Sociology Club collects snacks for the homeless


Autumn Hockenbury

Aimee Kelmel, sociology senior, and Aubrey Garman, psychology and sociology senior, collect individually wrapped snacks Thursday, Jan. 14 in The Commons for the Sociology Club. The snacks will be added to care packages that will be distributed to the homeless during the Point in Time count on Wednesday, Jan. 27.

Autumn Hockenbury, Staff Reporter

Aimee Kelmel, sociology senior, had an experience that showed her the importance of supporting organizations that help those who experience homelessness.

In 2013, her home was destroyed by a fire. Everything was incinerated except for her video games and a few clothes, but her family and animals made it out safely. Kelmel and her family had to rely on the Red Cross for help until their home was rebuilt the following year.

“Things are different when you don’t really have a place to go, and you have to rely on others,” Kelmel said.

That experience, Kelmel said, makes the work the Sociology Club has been doing to help the homeless even more meaningful.

The Sociology Club is getting involved in a nationwide annual event known as the Point in Time count, which is a census of the homeless that collects demographic information, according to Aubrey Garman, sociology and psychology senior. Garman, the student research assistant and president of the Sociology Club, said Indiana’s PIT count will occur Wednesday, Jan. 27.

Garman said agencies that serve the homeless receive funding for the PIT count, but she learned that due to recent changes in federal guidelines, the agencies can no longer use the funding to purchase food.

As a result, Garman pitched the idea of collecting donations on campus. Kelmel, Garman and other Sociology Club members collected individually-wrapped snack items for the homeless on Wednesday, Jan. 13 and Thursday, Jan. 14 in The Commons from 10 a.m. to 1:30 p.m. The snack items will go into care packages that will be distributed during the PIT count.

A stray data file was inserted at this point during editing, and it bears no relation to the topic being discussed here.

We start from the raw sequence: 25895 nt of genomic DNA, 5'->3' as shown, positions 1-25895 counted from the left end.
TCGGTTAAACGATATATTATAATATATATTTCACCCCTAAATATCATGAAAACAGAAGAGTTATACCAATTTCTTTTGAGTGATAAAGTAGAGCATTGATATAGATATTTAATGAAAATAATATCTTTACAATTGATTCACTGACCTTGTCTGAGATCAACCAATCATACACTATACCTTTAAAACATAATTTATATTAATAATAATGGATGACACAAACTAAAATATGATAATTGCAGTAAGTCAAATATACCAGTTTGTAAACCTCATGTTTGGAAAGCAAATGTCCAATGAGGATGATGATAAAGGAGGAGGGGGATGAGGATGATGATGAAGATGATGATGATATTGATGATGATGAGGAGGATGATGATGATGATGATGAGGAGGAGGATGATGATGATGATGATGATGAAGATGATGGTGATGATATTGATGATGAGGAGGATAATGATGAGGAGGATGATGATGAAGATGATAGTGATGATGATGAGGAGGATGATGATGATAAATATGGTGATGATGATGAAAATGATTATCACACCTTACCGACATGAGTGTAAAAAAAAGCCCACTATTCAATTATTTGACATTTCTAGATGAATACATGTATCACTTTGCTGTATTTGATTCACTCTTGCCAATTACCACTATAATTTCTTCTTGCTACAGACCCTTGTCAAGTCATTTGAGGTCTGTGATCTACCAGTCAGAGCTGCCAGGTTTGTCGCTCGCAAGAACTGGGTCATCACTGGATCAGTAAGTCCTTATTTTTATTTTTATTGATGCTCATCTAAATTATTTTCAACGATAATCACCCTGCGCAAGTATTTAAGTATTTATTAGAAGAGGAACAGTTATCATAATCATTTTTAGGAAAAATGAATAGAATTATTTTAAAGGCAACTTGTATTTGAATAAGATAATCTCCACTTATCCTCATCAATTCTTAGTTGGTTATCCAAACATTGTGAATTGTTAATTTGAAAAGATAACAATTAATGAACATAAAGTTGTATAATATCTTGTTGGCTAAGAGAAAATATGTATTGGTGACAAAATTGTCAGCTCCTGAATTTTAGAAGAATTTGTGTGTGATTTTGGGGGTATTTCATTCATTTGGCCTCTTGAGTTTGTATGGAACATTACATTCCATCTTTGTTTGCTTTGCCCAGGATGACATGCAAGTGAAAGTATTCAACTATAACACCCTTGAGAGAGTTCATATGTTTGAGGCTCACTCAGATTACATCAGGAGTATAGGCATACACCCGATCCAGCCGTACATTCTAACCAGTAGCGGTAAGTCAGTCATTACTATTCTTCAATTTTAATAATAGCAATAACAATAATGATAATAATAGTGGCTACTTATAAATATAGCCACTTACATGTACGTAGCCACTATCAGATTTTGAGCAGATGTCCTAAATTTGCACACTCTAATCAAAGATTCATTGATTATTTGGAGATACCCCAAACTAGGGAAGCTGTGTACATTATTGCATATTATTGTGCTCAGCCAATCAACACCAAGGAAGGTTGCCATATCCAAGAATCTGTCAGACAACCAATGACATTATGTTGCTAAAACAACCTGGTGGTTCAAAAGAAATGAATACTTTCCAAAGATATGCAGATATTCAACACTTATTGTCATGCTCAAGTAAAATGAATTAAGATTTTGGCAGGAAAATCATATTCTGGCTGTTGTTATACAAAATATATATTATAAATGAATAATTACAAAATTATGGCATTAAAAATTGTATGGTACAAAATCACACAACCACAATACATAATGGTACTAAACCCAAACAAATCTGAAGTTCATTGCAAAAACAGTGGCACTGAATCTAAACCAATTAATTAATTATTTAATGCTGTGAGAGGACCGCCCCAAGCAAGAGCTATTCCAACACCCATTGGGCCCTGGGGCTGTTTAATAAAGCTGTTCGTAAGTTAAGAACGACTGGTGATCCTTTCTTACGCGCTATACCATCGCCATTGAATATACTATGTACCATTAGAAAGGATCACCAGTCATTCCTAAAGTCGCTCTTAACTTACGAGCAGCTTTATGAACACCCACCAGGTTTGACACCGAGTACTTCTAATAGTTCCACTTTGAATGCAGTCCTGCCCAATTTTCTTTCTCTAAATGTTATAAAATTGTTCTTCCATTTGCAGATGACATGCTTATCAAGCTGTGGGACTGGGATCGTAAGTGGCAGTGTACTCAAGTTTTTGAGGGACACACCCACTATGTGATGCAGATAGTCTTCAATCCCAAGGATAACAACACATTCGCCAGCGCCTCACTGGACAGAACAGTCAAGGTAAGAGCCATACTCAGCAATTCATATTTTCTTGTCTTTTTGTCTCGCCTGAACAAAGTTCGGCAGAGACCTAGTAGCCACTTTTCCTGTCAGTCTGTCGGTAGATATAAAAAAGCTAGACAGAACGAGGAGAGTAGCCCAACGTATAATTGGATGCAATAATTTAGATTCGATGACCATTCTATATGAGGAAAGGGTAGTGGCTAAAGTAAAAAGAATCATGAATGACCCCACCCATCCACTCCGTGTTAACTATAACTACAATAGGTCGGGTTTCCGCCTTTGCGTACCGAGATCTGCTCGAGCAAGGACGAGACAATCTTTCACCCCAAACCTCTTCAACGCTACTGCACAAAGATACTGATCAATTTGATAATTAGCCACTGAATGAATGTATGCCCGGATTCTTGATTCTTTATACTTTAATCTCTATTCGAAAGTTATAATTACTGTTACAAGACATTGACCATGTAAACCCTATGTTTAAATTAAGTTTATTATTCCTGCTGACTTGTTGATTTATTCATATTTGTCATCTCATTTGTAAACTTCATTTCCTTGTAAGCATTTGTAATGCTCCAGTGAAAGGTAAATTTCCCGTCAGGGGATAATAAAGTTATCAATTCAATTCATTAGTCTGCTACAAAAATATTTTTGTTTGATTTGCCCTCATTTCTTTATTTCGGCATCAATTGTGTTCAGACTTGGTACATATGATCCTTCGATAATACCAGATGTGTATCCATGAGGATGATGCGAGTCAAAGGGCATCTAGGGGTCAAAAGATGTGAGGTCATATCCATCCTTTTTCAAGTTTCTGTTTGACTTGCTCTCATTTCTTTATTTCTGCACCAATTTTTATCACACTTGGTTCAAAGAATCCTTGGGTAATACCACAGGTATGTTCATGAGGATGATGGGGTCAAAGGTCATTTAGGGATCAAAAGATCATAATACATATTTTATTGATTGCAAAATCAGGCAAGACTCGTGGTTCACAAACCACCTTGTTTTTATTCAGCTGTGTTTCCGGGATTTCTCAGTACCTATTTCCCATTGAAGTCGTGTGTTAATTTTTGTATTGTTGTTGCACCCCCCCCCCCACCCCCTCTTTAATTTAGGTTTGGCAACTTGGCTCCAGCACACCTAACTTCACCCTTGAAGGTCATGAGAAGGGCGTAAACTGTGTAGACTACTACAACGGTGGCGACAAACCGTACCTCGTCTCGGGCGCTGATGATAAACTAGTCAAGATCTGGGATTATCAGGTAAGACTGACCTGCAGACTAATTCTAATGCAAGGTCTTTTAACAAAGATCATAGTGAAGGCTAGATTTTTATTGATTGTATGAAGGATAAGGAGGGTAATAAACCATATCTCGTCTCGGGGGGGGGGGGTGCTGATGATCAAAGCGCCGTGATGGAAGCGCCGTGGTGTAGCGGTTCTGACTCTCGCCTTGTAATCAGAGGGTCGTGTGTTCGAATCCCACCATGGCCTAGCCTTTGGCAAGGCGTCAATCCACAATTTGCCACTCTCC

“Something as simple as a granola bar, could hold these people over till their next meal,” Garman said.

Garman said the collection was a success. The Sociology Club received 315 individually wrapped snack food items.

Garman said she encourages all students to fight against the stereotype of a lazy and apathetic generation, and she said she urges everyone to educate themselves on current real issues and to get involved somehow.

“The world needs more people who care,” Garman said. 

The Sociology Club collected 315 individually-wrapped snack food items, Garman said.
The Sociology Club collected 315 individually-wrapped snack food items, Garman said.

In addition to the the Sociology Club, the Applied Research and Education Center is involved with the PIT count, according to Melissa Fry, assistant professor of sociology and director of the center. Fry said the Department of Housing and Urban Development has appointed the center to coordinate the count in this region for the second year.

“Part of what we do is put together little incentive kits for those who complete the survey, “ Fry said. “Which includes new socks, some hand warmers, and we may be distributing some blankets this year and we also include some food items.”

Fry said  the changes in federal law that prohibit the limited funding being used for food are unfortunate, and she hopes the Applied Research and Education Center and the Sociology Club are able to make up some of that difference.

Kelmel said that the collection of the individually wrapped snacks not only benefits the homeless but  also benefits those who collected and donated.

“It feels good to give,” Kelmel said.